I read a great blog post today called Your drama teacher lied: there *are* such things as small parts by RJLouise. She’s talking from a writing standpoint, giving tips on how to write for a small character. But the same advice can apply to actors portraying a minor character.
When I first started acting in high school, the first thing I would do when I got my script was to count the number of lines I had. That was important to me for some reason. I suppose I saw it as a sign of my worth as an actor.
But a small part is more freeing to an actor. If the part is small then the playwright has likely not filled in many details about them.
This is actor crack.
The world’s your oyster. Give your character everything you’d give if the character was the lead.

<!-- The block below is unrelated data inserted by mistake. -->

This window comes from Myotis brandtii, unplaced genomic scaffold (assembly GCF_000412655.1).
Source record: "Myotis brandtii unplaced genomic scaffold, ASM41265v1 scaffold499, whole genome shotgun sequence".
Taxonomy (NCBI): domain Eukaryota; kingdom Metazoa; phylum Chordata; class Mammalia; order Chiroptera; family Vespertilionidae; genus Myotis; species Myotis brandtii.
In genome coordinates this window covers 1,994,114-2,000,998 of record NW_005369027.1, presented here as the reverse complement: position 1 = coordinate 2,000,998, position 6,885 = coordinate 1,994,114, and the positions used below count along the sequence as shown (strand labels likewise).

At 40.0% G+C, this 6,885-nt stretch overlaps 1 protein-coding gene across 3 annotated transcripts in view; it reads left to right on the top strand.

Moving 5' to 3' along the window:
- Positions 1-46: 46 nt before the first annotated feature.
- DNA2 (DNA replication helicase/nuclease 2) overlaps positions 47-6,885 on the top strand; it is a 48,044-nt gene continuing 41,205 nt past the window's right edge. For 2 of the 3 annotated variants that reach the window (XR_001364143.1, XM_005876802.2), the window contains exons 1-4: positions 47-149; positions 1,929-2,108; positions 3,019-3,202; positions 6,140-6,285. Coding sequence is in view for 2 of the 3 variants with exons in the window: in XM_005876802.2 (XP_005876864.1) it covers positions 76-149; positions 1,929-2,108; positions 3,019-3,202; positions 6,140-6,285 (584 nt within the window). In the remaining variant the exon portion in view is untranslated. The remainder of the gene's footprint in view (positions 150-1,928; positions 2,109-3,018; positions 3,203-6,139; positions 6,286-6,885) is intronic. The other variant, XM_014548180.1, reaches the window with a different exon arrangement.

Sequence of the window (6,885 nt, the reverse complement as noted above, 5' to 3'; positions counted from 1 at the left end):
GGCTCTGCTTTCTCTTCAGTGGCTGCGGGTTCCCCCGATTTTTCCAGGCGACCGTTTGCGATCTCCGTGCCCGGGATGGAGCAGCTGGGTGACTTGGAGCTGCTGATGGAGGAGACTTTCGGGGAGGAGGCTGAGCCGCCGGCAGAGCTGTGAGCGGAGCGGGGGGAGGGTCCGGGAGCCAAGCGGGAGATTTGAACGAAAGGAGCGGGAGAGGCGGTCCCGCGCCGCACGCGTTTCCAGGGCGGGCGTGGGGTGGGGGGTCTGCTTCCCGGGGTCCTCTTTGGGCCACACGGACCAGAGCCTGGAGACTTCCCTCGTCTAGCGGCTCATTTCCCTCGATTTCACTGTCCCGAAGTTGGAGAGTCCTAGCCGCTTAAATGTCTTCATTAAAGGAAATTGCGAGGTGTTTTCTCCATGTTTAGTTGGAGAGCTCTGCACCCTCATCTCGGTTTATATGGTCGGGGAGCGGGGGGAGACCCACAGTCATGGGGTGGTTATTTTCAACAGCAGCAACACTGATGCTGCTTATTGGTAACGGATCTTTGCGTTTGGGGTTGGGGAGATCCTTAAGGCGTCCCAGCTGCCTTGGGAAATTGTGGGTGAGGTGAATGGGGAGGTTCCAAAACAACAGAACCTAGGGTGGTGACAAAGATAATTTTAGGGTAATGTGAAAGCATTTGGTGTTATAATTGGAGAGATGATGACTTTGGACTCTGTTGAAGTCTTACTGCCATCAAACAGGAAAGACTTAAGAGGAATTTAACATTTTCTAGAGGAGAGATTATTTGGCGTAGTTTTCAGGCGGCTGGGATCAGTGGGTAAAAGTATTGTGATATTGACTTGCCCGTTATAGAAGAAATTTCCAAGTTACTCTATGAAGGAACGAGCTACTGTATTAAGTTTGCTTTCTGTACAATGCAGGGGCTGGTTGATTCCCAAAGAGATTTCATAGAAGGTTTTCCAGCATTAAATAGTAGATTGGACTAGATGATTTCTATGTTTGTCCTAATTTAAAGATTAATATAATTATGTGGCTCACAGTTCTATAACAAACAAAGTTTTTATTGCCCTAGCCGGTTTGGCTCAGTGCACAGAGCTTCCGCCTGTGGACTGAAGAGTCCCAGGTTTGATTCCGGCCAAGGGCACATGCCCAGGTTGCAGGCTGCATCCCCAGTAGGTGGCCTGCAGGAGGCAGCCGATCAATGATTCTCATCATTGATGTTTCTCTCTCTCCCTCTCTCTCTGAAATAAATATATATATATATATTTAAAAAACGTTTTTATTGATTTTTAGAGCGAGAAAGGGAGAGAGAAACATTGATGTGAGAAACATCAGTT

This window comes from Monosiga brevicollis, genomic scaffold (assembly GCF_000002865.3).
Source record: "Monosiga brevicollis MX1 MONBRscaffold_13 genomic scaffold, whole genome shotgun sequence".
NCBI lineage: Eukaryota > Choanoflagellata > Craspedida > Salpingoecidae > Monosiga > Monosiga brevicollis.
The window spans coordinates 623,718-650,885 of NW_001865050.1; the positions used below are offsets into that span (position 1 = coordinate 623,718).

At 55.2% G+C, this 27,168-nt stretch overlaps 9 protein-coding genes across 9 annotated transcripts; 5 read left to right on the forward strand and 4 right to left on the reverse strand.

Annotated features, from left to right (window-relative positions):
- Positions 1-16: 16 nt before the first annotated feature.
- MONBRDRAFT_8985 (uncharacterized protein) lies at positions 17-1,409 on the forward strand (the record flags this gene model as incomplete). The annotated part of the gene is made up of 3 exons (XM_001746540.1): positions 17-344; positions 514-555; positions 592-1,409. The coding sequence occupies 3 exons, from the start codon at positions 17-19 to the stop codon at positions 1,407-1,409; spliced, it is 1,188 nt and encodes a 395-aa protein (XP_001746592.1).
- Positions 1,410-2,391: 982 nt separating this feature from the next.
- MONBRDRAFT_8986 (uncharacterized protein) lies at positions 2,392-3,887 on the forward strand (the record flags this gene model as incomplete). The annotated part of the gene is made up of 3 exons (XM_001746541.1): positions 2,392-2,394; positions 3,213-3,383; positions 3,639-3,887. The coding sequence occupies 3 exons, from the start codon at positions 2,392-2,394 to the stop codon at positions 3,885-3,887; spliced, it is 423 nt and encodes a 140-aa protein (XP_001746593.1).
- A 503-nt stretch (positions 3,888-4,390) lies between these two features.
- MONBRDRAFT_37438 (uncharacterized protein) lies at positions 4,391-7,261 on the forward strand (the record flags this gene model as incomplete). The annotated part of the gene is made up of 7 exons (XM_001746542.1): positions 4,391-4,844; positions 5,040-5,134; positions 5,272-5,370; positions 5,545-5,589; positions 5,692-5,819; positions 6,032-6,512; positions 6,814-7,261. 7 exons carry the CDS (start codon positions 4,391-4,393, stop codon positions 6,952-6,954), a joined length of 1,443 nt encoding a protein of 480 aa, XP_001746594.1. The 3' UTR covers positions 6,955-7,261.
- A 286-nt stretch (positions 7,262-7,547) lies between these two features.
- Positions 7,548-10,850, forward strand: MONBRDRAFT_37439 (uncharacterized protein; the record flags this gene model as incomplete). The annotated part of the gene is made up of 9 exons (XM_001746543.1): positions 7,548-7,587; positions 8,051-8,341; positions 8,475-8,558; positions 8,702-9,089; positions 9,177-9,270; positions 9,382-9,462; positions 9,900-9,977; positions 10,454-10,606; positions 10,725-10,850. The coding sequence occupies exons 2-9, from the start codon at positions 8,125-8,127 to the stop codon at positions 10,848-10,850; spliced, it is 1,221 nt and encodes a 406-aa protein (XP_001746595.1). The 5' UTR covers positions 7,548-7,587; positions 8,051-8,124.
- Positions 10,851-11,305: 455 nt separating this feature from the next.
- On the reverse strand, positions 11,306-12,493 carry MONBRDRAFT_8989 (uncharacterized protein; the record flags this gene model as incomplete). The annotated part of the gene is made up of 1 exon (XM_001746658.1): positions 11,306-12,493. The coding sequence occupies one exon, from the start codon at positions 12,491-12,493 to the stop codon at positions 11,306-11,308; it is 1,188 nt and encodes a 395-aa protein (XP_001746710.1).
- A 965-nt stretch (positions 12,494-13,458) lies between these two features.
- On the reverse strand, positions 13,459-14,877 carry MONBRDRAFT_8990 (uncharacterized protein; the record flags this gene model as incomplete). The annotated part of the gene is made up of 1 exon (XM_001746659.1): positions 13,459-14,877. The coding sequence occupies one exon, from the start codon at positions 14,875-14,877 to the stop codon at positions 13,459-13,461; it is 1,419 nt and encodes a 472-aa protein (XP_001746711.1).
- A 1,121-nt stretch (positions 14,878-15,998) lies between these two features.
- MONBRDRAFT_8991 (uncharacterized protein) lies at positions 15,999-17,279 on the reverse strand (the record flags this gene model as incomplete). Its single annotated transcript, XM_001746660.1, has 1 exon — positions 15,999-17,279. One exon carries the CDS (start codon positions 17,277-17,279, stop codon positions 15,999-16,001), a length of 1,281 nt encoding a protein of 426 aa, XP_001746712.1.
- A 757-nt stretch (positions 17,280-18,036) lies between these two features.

- Give your character a history, a dream, a focus, a want.
- Give them a family, an ethnicity.
- What’s the sickest they’ve ever been?
- Give them a secret.
- Are they secretly in love with someone?
- Are they secretly plotting to kill someone?
- Are they secretly someone other than who they say they are?
- Write the monologue they would deliver if they found themselves alone on stage.
- Write an outline of the play as if your character was the lead. How would the play be different? How would be it the same?
- Where are they coming from when they enter? Where are they going when they leave? Do they want to be here?
Then show it. Even if you have one line, use that one line to bring the character to life. Even if you have no lines, use your blocking and movement bring the character to life.
Don’t worry about doing too much, about stealing focus, about being too big. The director will pull you back if necessary. Just focus on bringing the (albeit small) character to life.